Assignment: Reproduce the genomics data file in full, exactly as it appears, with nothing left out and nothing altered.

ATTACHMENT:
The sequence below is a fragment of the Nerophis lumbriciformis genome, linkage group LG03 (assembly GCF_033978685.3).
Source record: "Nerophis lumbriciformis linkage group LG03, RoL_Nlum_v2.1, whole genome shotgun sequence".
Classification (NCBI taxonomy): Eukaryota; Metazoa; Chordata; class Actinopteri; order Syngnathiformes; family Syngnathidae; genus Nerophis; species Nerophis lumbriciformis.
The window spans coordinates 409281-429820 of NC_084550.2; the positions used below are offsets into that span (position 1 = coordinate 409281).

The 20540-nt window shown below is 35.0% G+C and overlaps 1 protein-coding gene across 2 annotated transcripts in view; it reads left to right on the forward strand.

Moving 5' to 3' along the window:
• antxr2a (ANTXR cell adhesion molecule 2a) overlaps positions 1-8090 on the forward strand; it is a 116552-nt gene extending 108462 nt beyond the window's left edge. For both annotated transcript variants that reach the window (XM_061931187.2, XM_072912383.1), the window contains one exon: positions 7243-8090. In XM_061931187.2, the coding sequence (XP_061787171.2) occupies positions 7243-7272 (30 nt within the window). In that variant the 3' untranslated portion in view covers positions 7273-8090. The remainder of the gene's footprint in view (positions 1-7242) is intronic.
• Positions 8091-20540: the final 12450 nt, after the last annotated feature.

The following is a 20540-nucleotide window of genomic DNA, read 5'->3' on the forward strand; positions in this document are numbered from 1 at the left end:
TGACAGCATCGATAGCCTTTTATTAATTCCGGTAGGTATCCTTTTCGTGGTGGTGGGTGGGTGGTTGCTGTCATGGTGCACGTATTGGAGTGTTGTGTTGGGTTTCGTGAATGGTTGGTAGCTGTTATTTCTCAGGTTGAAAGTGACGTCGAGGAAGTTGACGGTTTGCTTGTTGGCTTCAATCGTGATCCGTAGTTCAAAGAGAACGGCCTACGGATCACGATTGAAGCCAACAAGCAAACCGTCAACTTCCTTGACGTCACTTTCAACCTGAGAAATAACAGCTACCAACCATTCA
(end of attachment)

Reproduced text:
The sequence below is a fragment of the Nerophis lumbriciformis genome, linkage group LG03 (assembly GCF_033978685.3).
Source record: "Nerophis lumbriciformis linkage group LG03, RoL_Nlum_v2.1, whole genome shotgun sequence".
Classification (NCBI taxonomy): Eukaryota; Metazoa; Chordata; class Actinopteri; order Syngnathiformes; family Syngnathidae; genus Nerophis; species Nerophis lumbriciformis.
The window spans coordinates 409281-429820 of NC_084550.2; the positions used below are offsets into that span (position 1 = coordinate 409281).

The 20540-nt window shown below is 35.0% G+C and overlaps 1 protein-coding gene across 2 annotated transcripts in view; it reads left to right on the forward strand.

Moving 5' to 3' along the window:
• antxr2a (ANTXR cell adhesion molecule 2a) overlaps positions 1-8090 on the forward strand; it is a 116552-nt gene extending 108462 nt beyond the window's left edge. For both annotated transcript variants that reach the window (XM_061931187.2, XM_072912383.1), the window contains one exon: positions 7243-8090. In XM_061931187.2, the coding sequence (XP_061787171.2) occupies positions 7243-7272 (30 nt within the window). In that variant the 3' untranslated portion in view covers positions 7273-8090. The remainder of the gene's footprint in view (positions 1-7242) is intronic.
• Positions 8091-20540: the final 12450 nt, after the last annotated feature.

The following is a 20540-nucleotide window of genomic DNA, read 5'->3' on the forward strand; positions in this document are numbered from 1 at the left end:
TGACAGCATCGATAGCCTTTTATTAATTCCGGTAGGTATCCTTTTCGTGGTGGTGGGTGGGTGGTTGCTGTCATGGTGCACGTATTGGAGTGTTGTGTTGGGTTTCGTGAATGGTTGGTAGCTGTTATTTCTCAGGTTGAAAGTGACGTCGAGGAAGTTGACGGTTTGCTTGTTGGCTTCAATCGTGATCCGTAGTTCAAAGAGAACGGCCTACGGATCACGATTGAAGCCAACAAGCAAACCGTCAACTTCCTTGACGTCACTTTCAACCTGAGAAATAACAGCTACCAACCATTCA